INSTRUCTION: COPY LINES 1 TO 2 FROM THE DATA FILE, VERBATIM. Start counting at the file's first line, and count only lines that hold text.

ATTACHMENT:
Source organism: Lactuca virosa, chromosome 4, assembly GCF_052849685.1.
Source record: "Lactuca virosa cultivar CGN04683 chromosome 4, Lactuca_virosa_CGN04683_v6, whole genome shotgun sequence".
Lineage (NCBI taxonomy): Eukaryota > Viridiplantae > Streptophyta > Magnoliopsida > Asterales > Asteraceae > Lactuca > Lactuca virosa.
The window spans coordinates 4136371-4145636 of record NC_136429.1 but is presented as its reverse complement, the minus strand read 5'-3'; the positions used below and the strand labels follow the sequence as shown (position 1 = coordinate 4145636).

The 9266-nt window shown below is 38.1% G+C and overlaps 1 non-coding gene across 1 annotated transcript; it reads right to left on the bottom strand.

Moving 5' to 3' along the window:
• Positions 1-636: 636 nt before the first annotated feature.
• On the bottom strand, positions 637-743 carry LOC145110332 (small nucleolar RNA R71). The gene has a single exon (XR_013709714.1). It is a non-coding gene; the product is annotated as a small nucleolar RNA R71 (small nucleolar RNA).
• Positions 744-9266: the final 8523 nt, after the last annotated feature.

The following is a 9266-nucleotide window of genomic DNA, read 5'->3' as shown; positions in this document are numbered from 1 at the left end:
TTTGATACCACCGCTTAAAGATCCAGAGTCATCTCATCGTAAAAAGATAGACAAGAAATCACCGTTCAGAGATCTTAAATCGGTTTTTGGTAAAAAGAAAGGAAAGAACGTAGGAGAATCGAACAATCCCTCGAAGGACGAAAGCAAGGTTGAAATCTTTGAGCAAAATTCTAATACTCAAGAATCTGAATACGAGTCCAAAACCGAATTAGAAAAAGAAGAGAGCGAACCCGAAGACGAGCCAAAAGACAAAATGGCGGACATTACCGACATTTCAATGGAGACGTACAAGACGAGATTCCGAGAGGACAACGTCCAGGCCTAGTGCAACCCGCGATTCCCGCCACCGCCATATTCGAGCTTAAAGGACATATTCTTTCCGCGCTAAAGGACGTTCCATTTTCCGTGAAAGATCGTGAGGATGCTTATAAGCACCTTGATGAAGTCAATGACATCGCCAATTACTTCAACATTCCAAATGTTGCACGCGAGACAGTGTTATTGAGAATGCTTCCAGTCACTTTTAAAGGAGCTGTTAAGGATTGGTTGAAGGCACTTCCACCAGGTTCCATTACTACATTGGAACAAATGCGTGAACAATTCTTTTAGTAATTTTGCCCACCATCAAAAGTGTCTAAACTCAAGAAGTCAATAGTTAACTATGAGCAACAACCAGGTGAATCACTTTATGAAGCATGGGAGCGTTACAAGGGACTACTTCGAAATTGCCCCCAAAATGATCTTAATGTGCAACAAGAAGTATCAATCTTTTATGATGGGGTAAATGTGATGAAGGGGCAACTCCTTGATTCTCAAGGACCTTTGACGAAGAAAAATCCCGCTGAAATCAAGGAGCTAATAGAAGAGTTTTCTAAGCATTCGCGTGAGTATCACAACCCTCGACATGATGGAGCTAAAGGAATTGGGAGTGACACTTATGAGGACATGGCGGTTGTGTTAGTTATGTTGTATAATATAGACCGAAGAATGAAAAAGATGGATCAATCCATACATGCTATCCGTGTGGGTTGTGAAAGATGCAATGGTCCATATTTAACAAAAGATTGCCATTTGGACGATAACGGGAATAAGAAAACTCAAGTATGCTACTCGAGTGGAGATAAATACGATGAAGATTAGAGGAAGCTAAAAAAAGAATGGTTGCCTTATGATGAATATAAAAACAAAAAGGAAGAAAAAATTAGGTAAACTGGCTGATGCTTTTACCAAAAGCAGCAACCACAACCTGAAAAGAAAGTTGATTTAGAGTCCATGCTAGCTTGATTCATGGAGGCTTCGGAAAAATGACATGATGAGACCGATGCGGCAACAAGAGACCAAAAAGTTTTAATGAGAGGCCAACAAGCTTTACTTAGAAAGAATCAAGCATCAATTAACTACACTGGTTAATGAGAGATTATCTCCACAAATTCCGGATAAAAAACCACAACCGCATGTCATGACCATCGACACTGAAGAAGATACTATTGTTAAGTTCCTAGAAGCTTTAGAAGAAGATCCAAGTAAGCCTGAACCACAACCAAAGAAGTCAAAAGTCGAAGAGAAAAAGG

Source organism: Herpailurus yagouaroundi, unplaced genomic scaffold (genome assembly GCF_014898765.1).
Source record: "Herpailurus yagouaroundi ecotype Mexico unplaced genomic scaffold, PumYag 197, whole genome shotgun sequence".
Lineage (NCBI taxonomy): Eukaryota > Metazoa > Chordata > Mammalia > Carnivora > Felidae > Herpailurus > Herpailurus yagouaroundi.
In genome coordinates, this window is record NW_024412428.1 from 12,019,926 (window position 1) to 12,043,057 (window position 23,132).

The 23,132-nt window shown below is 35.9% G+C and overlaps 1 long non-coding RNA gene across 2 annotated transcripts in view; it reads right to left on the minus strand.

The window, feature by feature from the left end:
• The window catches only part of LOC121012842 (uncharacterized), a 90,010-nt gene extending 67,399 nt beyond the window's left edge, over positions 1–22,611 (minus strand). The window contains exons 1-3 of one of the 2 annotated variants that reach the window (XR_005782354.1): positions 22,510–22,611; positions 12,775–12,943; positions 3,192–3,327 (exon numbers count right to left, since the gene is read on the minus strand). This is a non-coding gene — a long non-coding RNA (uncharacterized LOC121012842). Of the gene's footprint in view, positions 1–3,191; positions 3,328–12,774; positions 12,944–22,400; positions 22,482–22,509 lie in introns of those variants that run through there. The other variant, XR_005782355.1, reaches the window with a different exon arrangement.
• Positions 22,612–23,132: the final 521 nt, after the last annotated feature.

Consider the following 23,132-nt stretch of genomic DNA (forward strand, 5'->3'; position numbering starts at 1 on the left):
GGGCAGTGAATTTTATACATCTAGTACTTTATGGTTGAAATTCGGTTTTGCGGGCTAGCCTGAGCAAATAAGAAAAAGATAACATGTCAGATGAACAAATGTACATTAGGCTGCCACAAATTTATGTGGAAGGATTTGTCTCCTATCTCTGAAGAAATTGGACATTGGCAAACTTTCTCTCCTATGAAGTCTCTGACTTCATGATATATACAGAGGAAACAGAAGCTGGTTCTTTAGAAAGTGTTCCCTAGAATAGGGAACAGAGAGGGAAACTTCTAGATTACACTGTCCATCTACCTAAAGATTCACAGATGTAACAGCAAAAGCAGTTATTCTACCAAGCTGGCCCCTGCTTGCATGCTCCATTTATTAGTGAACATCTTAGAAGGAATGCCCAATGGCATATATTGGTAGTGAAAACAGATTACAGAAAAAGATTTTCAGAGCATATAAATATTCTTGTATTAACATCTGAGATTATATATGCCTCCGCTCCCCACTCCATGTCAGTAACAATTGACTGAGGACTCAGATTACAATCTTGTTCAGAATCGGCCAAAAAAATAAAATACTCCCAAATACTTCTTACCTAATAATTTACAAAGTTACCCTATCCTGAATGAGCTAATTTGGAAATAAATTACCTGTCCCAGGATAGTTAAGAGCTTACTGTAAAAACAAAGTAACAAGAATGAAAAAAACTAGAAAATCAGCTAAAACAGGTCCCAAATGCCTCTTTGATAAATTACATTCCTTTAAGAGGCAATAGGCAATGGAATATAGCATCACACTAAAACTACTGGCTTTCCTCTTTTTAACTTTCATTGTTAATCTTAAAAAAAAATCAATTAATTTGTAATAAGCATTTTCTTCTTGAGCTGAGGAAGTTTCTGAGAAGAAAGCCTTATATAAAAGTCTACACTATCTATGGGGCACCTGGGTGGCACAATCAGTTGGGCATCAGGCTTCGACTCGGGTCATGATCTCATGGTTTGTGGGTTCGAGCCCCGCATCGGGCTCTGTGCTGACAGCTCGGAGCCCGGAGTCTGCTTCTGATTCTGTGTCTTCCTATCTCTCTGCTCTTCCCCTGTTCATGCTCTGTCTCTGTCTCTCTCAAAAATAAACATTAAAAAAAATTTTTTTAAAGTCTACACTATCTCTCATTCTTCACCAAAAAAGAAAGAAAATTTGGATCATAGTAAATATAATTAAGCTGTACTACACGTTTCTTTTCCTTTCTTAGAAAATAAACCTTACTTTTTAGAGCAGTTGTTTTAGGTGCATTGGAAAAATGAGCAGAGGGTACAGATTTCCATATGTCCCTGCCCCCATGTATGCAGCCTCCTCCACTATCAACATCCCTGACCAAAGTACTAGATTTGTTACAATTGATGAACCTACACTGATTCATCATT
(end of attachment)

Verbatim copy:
Source organism: Lactuca virosa, chromosome 4, assembly GCF_052849685.1.
Source record: "Lactuca virosa cultivar CGN04683 chromosome 4, Lactuca_virosa_CGN04683_v6, whole genome shotgun sequence".